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April 1951

INCIDENCE AND CONTROL OF TRAUMA ACCOMPANYING ENDOTRACHEAL ANESTHESIA: A Survey Based on the Response of One Hundred and Fifty Leading Laryngologists and My Experience of Twenty-Five Years in the Use of the Method

AMA Arch Otolaryngol. 1951;53(4):439-445. doi:10.1001/archotol.1951.03750040088010

THE FIRST report of my experience in the use of endotracheal inhalation anesthesia appeared in 1927.1 The instrumentarium reported in 19282 has been in constant use since that time. In 19373 a report based on 10 years' use of this method was accorded 25 pages of text. The present report, covering an experience of 25 years, not only confirms the experience of the first 10 years but with all humility offers this experience to those who have suffered regrets in the use of other technics and instruments.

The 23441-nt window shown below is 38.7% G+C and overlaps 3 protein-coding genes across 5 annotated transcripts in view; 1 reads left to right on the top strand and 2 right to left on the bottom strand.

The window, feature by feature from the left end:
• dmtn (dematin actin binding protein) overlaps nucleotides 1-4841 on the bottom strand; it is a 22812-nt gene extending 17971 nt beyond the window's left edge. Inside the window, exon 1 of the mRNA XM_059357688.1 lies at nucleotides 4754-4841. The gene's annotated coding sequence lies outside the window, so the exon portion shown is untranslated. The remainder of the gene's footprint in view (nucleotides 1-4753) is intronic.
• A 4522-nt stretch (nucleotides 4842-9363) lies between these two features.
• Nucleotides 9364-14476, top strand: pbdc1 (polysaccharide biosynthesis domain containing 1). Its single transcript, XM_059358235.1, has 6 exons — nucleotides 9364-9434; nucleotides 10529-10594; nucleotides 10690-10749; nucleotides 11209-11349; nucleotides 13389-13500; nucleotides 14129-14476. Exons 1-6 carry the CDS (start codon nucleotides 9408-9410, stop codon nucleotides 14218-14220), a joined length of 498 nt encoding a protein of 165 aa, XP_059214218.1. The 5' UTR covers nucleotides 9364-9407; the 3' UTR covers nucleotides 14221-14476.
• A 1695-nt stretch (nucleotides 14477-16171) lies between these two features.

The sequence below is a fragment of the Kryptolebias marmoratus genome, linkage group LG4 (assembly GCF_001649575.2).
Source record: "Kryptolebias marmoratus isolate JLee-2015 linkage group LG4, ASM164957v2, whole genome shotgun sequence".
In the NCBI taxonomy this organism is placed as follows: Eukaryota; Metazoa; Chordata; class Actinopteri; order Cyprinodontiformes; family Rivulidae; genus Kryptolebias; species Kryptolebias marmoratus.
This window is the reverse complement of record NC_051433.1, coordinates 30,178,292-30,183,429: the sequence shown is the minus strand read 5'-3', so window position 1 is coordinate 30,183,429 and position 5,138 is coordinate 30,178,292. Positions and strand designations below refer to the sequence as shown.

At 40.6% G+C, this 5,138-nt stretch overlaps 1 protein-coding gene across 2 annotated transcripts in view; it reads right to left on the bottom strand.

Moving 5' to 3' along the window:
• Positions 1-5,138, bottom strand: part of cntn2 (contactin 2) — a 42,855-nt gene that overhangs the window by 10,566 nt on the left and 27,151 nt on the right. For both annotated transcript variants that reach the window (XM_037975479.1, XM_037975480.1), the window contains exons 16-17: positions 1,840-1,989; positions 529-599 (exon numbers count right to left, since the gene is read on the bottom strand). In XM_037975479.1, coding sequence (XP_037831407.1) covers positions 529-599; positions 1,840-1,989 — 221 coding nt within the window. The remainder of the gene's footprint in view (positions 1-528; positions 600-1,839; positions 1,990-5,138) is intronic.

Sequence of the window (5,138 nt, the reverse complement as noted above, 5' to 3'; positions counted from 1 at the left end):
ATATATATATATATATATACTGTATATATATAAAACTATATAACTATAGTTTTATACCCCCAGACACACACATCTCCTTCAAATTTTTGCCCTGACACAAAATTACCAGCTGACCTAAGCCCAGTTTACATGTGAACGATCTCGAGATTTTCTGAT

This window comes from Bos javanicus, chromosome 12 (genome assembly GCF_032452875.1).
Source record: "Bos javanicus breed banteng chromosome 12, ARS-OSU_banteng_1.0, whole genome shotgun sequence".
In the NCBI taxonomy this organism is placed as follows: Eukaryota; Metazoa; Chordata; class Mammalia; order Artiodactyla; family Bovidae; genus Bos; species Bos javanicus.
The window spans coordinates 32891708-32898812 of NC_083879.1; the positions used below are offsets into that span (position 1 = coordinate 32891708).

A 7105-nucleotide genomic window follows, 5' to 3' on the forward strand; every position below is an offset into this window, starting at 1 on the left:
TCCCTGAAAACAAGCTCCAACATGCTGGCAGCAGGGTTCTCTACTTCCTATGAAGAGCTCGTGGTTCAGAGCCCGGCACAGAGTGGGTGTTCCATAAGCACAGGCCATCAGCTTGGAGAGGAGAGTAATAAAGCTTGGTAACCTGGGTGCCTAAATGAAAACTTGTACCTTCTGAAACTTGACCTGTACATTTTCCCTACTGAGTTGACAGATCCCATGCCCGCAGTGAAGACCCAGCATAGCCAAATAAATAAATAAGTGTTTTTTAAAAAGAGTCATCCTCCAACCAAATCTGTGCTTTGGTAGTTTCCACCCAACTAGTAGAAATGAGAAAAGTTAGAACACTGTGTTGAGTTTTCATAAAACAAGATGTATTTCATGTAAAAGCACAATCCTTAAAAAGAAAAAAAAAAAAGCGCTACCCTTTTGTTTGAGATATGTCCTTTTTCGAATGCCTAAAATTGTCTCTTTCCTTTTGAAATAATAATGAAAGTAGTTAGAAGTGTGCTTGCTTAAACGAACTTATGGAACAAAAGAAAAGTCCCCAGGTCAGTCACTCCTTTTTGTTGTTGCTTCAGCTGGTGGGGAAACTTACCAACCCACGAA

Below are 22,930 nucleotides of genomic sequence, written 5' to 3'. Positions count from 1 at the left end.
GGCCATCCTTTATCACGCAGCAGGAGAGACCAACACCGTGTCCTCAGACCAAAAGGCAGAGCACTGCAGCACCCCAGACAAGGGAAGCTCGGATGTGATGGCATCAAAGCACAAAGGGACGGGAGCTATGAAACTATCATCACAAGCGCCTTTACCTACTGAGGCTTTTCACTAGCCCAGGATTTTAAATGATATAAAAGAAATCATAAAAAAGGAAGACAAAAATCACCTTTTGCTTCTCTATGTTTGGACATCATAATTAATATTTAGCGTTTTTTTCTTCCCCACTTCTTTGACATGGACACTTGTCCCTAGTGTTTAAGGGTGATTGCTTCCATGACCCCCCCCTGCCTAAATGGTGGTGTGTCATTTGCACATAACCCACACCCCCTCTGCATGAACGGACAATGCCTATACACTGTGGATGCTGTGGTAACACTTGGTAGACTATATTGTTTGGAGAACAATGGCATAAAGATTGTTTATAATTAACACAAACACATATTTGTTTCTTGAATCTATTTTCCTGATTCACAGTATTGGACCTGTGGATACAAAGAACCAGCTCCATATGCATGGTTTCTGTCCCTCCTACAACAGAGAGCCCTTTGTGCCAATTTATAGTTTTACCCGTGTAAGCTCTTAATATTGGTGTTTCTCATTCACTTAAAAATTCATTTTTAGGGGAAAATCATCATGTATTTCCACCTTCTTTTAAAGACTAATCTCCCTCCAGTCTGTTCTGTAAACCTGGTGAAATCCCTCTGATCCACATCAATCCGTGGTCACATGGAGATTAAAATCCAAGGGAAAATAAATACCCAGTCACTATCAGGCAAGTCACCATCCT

A letter received from Dr. Chevalier Jackson dated Dec. 17, 1926 struck a prophetic note: "The great trouble has been that instead of taking a few lessons on exposure of the larynx with the laryngoscope, nearly everyone who has tried intratracheal anesthesia starts out with devising some new tube or some new method of introduction." Viewing the morbidity and the